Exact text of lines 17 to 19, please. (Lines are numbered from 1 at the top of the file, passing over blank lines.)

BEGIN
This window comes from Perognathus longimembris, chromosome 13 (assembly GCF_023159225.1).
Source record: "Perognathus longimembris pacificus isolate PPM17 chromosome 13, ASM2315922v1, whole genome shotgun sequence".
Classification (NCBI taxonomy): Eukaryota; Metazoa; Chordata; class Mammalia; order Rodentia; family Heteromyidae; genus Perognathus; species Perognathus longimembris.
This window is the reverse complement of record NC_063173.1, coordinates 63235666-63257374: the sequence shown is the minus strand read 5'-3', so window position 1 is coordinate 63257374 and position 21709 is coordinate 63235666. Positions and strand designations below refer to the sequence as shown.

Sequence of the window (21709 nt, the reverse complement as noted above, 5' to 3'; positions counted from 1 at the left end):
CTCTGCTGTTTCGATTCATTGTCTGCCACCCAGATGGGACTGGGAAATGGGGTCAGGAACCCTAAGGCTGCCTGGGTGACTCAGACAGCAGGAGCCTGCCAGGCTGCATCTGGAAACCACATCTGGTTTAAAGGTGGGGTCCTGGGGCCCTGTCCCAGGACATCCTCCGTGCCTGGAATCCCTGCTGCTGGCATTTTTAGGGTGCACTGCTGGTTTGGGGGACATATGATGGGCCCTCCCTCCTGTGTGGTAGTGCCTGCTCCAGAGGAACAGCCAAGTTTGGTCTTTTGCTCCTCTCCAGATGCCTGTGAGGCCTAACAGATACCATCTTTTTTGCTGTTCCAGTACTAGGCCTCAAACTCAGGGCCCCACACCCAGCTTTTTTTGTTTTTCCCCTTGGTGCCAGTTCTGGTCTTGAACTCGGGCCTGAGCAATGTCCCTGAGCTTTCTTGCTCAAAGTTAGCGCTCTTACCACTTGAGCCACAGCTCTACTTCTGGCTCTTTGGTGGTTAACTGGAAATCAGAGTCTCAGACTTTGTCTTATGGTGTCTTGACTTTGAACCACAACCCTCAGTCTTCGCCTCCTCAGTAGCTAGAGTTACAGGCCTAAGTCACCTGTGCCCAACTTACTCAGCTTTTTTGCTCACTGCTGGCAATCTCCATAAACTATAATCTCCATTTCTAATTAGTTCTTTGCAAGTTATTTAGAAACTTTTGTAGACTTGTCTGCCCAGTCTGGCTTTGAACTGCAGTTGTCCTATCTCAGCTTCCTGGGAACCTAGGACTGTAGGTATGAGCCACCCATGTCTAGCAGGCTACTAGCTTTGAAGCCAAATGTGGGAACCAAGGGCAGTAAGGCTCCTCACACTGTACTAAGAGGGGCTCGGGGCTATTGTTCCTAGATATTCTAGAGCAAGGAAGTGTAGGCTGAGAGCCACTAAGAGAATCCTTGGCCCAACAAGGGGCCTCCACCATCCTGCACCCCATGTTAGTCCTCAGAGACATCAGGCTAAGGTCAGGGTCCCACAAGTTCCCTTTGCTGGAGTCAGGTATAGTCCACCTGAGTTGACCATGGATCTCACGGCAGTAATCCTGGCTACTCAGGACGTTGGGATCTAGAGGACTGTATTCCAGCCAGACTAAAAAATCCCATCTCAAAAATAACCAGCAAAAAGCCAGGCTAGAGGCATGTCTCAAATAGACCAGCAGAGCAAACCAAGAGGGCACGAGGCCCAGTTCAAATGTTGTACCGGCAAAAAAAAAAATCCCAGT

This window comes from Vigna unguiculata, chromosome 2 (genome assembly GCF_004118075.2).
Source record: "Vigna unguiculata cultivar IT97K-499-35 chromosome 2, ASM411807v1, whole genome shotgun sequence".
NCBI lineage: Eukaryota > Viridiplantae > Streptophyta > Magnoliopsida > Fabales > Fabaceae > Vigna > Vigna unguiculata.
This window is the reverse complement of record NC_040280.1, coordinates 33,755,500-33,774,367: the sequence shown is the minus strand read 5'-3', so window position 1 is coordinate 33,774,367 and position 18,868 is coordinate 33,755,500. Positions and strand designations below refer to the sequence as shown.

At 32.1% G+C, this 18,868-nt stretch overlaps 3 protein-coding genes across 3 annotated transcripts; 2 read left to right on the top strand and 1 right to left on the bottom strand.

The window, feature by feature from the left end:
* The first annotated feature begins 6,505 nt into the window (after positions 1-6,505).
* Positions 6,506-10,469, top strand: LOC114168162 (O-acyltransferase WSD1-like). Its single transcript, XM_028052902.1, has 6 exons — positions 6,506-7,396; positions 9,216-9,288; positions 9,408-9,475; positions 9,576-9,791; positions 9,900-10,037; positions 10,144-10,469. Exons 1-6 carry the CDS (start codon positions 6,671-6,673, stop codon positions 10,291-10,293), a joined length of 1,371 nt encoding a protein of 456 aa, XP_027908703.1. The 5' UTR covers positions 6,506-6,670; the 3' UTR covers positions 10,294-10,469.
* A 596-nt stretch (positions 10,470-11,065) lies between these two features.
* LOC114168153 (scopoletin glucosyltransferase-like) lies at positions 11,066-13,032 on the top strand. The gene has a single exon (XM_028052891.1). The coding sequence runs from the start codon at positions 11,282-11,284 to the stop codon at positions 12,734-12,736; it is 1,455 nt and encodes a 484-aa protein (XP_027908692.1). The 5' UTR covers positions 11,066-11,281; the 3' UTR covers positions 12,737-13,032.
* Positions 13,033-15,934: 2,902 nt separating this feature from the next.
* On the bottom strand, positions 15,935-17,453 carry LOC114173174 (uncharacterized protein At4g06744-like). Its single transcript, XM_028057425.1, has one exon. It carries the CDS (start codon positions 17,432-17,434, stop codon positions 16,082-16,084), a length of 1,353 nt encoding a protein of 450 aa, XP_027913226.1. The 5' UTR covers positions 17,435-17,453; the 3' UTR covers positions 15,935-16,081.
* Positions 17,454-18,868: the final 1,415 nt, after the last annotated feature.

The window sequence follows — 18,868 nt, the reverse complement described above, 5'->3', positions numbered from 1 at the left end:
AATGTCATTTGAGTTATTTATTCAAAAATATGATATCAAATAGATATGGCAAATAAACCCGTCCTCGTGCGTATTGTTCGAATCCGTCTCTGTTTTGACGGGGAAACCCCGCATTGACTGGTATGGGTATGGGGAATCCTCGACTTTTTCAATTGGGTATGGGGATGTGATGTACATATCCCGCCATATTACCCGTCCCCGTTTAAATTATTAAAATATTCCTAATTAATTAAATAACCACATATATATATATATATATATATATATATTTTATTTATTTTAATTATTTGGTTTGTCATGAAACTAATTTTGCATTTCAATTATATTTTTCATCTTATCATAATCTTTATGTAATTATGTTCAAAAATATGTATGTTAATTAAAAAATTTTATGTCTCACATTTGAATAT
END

* Positions 13,033-15,934: 2,902 nt separating this feature from the next.
* On the bottom strand, positions 15,935-17,453 carry LOC114173174 (uncharacterized protein At4g06744-like). Its single transcript, XM_028057425.1, has one exon. It carries the CDS (start codon positions 17,432-17,434, stop codon positions 16,082-16,084), a length of 1,353 nt encoding a protein of 450 aa, XP_027913226.1. The 5' UTR covers positions 17,435-17,453; the 3' UTR covers positions 15,935-16,081.
* Positions 17,454-18,868: the final 1,415 nt, after the last annotated feature.